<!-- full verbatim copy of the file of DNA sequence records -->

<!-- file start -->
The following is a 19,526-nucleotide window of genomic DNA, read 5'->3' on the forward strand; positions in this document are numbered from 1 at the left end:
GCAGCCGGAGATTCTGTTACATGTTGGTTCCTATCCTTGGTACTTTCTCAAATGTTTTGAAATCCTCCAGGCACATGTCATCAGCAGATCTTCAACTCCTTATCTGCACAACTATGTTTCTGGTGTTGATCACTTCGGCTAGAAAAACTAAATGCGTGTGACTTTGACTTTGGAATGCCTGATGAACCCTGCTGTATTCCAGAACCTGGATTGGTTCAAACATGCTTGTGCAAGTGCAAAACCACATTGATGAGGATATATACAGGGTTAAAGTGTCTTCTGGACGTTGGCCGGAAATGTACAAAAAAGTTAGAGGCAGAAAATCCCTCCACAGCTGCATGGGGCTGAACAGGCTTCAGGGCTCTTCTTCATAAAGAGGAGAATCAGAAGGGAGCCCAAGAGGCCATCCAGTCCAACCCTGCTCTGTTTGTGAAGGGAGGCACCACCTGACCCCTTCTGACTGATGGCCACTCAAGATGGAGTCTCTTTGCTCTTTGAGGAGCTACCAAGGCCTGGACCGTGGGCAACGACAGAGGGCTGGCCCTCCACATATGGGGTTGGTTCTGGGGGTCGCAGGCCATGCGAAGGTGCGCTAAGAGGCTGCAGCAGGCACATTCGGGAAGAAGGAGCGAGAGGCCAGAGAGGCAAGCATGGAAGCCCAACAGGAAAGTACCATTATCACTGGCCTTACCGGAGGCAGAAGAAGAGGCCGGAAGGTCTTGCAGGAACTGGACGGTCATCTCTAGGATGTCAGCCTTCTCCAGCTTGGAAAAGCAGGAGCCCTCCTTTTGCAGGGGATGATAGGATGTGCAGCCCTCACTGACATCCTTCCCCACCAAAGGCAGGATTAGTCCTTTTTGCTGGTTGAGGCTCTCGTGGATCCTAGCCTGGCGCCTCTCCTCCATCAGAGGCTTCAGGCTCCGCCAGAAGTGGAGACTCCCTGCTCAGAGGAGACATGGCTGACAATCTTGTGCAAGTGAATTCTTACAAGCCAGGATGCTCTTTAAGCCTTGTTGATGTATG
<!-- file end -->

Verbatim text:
The following is a 19,526-nucleotide window of genomic DNA, read 5'->3' on the forward strand; positions in this document are numbered from 1 at the left end:
GCAGCCGGAGATTCTGTTACATGTTGGTTCCTATCCTTGGTACTTTCTCAAATGTTTTGAAATCCTCCAGGCACATGTCATCAGCAGATCTTCAACTCCTTATCTGCACAACTATGTTTCTGGTGTTGATCACTTCGGCTAGAAAAACTAAATGCGTGTGACTTTGACTTTGGAATGCCTGATGAACCCTGCTGTATTCCAGAACCTGGATTGGTTCAAACATGCTTGTGCAAGTGCAAAACCACATTGATGAGGATATATACAGGGTTAAAGTGTCTTCTGGACGTTGGCCGGAAATGTACAAAAAAGTTAGAGGCAGAAAATCCCTCCACAGCTGCATGGGGCTGAACAGGCTTCAGGGCTCTTCTTCATAAAGAGGAGAATCAGAAGGGAGCCCAAGAGGCCATCCAGTCCAACCCTGCTCTGTTTGTGAAGGGAGGCACCACCTGACCCCTTCTGACTGATGGCCACTCAAGATGGAGTCTCTTTGCTCTTTGAGGAGCTACCAAGGCCTGGACCGTGGGCAACGACAGAGGGCTGGCCCTCCACATATGGGGTTGGTTCTGGGGGTCGCAGGCCATGCGAAGGTGCGCTAAGAGGCTGCAGCAGGCACATTCGGGAAGAAGGAGCGAGAGGCCAGAGAGGCAAGCATGGAAGCCCAACAGGAAAGTACCATTATCACTGGCCTTACCGGAGGCAGAAGAAGAGGCCGGAAGGTCTTGCAGGAACTGGACGGTCATCTCTAGGATGTCAGCCTTCTCCAGCTTGGAAAAGCAGGAGCCCTCCTTTTGCAGGGGATGATAGGATGTGCAGCCCTCACTGACATCCTTCCCCACCAAAGGCAGGATTAGTCCTTTTTGCTGGTTGAGGCTCTCGTGGATCCTAGCCTGGCGCCTCTCCTCCATCAGAGGCTTCAGGCTCCGCCAGAAGTGGAGACTCCCTGCTCAGAGGAGACATGGCTGACAATCTTGTGCAAGTGAATTCTTACAAGCCAGGATGCTCTTTAAGCCTTGTTGATGTATG